• anonymous.space

    “Anon, i get what you are saying, but im inclined to think that human-tended observatories are a bad idea, with the current cost of getting humans up there, anyway.
    While HST is regarded as a success overall ( because we have low expectations ), i do tend to think that several impoved iterations of it launched on ELVs would have been way better bang for the buck.”

    That’s a very fair argument, and I agree that it remains to be seen how the trades between human versus automated deployment and replacement versus refurbishment play out. The only point that I was trying to make is that a concrete need to send astronauts to libration points to support future deep space observatories has emerged, separate from planetary targets (Moon, asteroids, Mars). We’ll see if it ever comes to fruition, but it’s probably a good thing to have more concrete rationales like this one for sending humans beyond LEO than too few.

    FWIW…

  • Ben the Space Brit

    I must admit that I was quite surprised when I first learnt that the VSE moonbase was going to be on the surface. Okay, I understand the long-term potential for ISRU and all that but that gravity well, even though it is a small one compared to Earth’s, is still an issue.

    Yes, by all means, the Moon is a good place to prove the technologies needed for long-term planetary settlements, just because it is only 4 days away and there is thus a better chance of people surviving a failure. However, if VSE is going to be about going beyond Earth/Moon to the rest of the inner solar system, then I would have thought that an orbiting staging post at EML-1 would be a lot more useful in the long-term. You can also use it as a ‘transit stop’ for re-usable moon landers if a surface base gets back on the agenda.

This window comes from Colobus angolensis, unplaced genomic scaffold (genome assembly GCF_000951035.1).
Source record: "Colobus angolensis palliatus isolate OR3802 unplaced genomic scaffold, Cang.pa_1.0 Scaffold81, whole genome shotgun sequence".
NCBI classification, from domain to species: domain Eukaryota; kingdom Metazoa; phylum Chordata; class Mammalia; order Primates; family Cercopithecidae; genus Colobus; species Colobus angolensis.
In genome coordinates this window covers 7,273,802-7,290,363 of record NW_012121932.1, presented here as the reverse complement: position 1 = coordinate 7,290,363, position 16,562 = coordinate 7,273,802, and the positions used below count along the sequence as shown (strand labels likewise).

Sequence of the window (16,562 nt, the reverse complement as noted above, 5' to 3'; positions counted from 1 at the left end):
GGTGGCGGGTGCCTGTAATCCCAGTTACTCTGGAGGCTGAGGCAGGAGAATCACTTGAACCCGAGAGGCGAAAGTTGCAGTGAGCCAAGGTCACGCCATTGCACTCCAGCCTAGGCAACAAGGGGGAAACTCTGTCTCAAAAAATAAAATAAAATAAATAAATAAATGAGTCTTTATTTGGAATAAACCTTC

At the risk of sounding dogmatic, in terms of VSE, the only objective for the Moon should be an in-depth manned survey of spots identified as potentially interesting by unmanned orbiter and crawler probes.

  • Al Fansome

    KEN MURPHY: I searched for the words ‘business’ and ‘commerce’ in the report and didn’t find either.

    Ken,

    Try again, and search for the word “commercial“.

    - Al

  • Al Fansome

    The argument over Lagrangian points is a false one.

    Lagrangian points are an “in order to”. Anybody proposing the ability to go to Lagrangian points needs to fill in what the “in order to” is.

    In that context, I agreed that going to a blank spot in space — even if it has unique and useful properties — is not (in itself) inspirational.

    Building a fuel depot is not inspirational either. It is another “in order to”.

    But if we think it through, it becomes clear that leveraging the value of Lagrangian points (and fuel depots) makes a lot of sense for both scientific and economic purposes.

    If we were to adopt the Dr. Marburger’s test — that we assess potential strategies on how they help us more effectively incorporate the Solar System into our economic sphere — then incorporating Lagrangian points (and fuel depots) into our overall strategy would score very high.

    If you add fuel depots into the mix with Planetary Society’s recommendations, we can easily get to the Moon. It is not an either/or proposition.

    Too bad that NASA did not take this approach during ESAS.